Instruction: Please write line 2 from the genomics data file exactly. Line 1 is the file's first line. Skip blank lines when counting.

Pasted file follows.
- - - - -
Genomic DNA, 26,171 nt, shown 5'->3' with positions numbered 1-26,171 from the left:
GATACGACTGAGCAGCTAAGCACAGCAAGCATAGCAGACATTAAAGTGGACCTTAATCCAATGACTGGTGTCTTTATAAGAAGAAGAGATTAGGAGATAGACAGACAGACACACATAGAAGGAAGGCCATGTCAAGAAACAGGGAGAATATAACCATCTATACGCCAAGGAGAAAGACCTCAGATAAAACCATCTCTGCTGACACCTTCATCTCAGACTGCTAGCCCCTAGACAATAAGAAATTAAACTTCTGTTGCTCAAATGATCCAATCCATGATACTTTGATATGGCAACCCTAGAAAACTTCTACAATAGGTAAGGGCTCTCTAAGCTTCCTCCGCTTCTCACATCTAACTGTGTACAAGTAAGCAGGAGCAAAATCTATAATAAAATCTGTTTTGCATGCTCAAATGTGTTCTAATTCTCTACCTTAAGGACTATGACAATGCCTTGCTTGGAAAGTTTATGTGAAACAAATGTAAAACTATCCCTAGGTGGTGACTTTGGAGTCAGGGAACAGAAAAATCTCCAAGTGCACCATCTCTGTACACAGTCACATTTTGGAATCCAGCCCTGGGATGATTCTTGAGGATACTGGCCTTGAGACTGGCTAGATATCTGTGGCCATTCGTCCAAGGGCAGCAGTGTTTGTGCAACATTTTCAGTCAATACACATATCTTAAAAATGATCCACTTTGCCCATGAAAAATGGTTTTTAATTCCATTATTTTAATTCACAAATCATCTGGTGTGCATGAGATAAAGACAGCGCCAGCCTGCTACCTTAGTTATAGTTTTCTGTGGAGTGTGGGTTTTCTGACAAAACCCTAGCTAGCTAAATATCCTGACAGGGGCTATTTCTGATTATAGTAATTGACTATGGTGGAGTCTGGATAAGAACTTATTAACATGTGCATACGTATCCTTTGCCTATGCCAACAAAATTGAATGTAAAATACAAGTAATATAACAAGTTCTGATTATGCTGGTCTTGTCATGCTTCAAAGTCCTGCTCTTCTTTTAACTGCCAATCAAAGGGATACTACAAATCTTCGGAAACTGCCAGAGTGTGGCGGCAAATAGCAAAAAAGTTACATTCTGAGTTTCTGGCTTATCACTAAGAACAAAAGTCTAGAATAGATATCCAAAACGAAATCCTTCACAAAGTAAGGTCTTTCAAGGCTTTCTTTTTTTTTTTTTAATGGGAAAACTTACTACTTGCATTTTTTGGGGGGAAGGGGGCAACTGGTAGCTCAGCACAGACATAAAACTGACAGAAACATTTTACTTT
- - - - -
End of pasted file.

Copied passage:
GATACGACTGAGCAGCTAAGCACAGCAAGCATAGCAGACATTAAAGTGGACCTTAATCCAATGACTGGTGTCTTTATAAGAAGAAGAGATTAGGAGATAGACAGACAGACACACATAGAAGGAAGGCCATGTCAAGAAACAGGGAGAATATAACCATCTATACGCCAAGGAGAAAGACCTCAGATAAAACCATCTCTGCTGACACCTTCATCTCAGACTGCTAGCCCCTAGACAATAAGAAATTAAACTTCTGTTGCTCAAATGATCCAATCCATGATACTTTGATATGGCAACCCTAGAAAACTTCTACAATAGGTAAGGGCTCTCTAAGCTTCCTCCGCTTCTCACATCTAACTGTGTACAAGTAAGCAGGAGCAAAATCTATAATAAAATCTGTTTTGCATGCTCAAATGTGTTCTAATTCTCTACCTTAAGGACTATGACAATGCCTTGCTTGGAAAGTTTATGTGAAACAAATGTAAAACTATCCCTAGGTGGTGACTTTGGAGTCAGGGAACAGAAAAATCTCCAAGTGCACCATCTCTGTACACAGTCACATTTTGGAATCCAGCCCTGGGATGATTCTTGAGGATACTGGCCTTGAGACTGGCTAGATATCTGTGGCCATTCGTCCAAGGGCAGCAGTGTTTGTGCAACATTTTCAGTCAATACACATATCTTAAAAATGATCCACTTTGCCCATGAAAAATGGTTTTTAATTCCATTATTTTAATTCACAAATCATCTGGTGTGCATGAGATAAAGACAGCGCCAGCCTGCTACCTTAGTTATAGTTTTCTGTGGAGTGTGGGTTTTCTGACAAAACCCTAGCTAGCTAAATATCCTGACAGGGGCTATTTCTGATTATAGTAATTGACTATGGTGGAGTCTGGATAAGAACTTATTAACATGTGCATACGTATCCTTTGCCTATGCCAACAAAATTGAATGTAAAATACAAGTAATATAACAAGTTCTGATTATGCTGGTCTTGTCATGCTTCAAAGTCCTGCTCTTCTTTTAACTGCCAATCAAAGGGATACTACAAATCTTCGGAAACTGCCAGAGTGTGGCGGCAAATAGCAAAAAAGTTACATTCTGAGTTTCTGGCTTATCACTAAGAACAAAAGTCTAGAATAGATATCCAAAACGAAATCCTTCACAAAGTAAGGTCTTTCAAGGCTTTCTTTTTTTTTTTTTAATGGGAAAACTTACTACTTGCATTTTTTGGGGGGAAGGGGGCAACTGGTAGCTCAGCACAGACATAAAACTGACAGAAACATTTTACTTT